5. Well-played. The competitive environment can lead others to be defensive, but – when you get defensive, you almost beat yourself. Focusing on the relationship is key.

    I’m not sure that what @Gini Dietrich says fits for all businesses. If you compete exclusively in the world of Google, then by all means state your case where your customers will see (read?) it. But for a relationship-driven business, the dialogue outside the Matrix still matters. Why wait for Google’s server farm to parse your value proposition? I’m surprised that a storyteller with Gini’s ability would wait and write, instead of speak up for what’s right. For me: I’d rather keep one key customer today AND influence many possible others tomorrow.

    • Thanks Chris – as for your thoughts on Gini – I will invite her to stop by and respond. She is wildly intelligent and I’m sure she has a reason for handling the situations the way that she does.

      Appreciate you input my friend.

  6. My 2 cents.

    You made the right choice. In my experience, any organization using these kinds of tactics are suffering internally and it only makes them look untrustworthy to the client. Clients are smart and if those types of tactics work with any regard, it will end up biting both them and the company using these tactics in the end. True clients are loyal and do exactly what yours did.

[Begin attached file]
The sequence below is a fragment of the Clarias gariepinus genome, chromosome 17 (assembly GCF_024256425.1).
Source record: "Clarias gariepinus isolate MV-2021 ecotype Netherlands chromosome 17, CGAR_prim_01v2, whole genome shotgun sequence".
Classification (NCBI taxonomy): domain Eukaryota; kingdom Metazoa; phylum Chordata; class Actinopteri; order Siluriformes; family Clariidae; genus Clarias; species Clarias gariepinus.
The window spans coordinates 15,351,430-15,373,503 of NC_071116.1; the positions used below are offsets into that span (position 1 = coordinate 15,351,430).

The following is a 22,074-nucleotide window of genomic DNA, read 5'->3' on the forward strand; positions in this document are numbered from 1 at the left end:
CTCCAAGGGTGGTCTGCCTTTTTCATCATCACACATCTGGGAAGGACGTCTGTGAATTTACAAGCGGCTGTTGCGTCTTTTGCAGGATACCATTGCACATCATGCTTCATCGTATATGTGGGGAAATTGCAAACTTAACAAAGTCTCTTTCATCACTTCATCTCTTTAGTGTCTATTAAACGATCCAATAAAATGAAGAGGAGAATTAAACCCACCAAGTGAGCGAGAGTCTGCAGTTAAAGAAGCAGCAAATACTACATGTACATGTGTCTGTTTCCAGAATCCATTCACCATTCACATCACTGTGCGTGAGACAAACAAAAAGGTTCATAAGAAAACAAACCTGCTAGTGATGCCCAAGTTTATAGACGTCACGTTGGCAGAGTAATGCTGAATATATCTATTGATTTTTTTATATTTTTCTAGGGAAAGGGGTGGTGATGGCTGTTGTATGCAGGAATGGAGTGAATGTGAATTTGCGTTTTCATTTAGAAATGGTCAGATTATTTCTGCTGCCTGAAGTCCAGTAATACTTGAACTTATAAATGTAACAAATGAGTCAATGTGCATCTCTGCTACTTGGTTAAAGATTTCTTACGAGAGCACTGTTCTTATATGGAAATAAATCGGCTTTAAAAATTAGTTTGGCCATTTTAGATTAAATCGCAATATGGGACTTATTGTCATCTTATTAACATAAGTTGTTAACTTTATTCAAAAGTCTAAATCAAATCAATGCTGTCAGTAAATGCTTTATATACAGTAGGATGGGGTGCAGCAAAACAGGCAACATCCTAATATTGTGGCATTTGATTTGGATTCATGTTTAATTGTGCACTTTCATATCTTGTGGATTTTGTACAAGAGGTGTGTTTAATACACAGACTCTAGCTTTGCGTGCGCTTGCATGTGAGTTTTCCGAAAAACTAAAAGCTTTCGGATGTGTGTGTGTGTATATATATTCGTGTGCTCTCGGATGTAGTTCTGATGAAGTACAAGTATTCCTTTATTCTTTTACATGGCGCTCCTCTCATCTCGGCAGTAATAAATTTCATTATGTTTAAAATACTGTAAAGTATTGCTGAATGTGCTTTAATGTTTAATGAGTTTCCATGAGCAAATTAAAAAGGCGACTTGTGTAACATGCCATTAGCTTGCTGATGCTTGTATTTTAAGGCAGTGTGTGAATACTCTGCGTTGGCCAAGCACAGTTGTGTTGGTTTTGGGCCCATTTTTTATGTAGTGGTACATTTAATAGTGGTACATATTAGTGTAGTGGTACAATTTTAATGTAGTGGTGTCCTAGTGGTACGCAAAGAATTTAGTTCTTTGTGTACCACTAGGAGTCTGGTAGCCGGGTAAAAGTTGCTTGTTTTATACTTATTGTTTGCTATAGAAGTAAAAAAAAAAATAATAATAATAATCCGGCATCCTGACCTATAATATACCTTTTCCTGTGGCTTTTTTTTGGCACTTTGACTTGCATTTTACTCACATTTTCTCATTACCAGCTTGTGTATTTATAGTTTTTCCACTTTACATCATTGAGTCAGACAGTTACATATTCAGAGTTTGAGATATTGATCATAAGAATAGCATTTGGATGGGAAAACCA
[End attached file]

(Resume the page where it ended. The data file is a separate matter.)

• I agree – the big question is “Are the clients Smart” not saying ours aren’t. Just saying that sometimes a competitor with these behaviors are quite good at manipulating. Con artists have been con artists for ages. As long as people continue to fall for their tricks, the behavior will continue to perpetuate.

      Thanks for stopping by and commenting! Cheers

  7. Dan,

    I think you took a great step, even though I need to know a little more information before giving you my 2 cents. As you know I ran a $240M division of a large public company a long time ago. Similar situation happened to me. I took a different approach before going to customers and the supply chain. That encompassed talking to our lawyers first. A letter was drafted and sent to a select number of clients and strategic partners. The rumor was confirmed and actually more evidence was provided. That made us go to competition directly. Essentially we asked to get their behavior in line otherwise we have been given evidence of them behaving badly. I can tell the rest to you in person. Hope that helps.

  8. marc zazeela says:

    I would have done exactly as you have. Taking the high road requires integrity, guts, and a check on one’s emotions. To engage in mud slinging only brings you down to the same level as your detractors. Surely it is necessary to make contact with anyone who may have received this false information as it is your reputation that is at stake.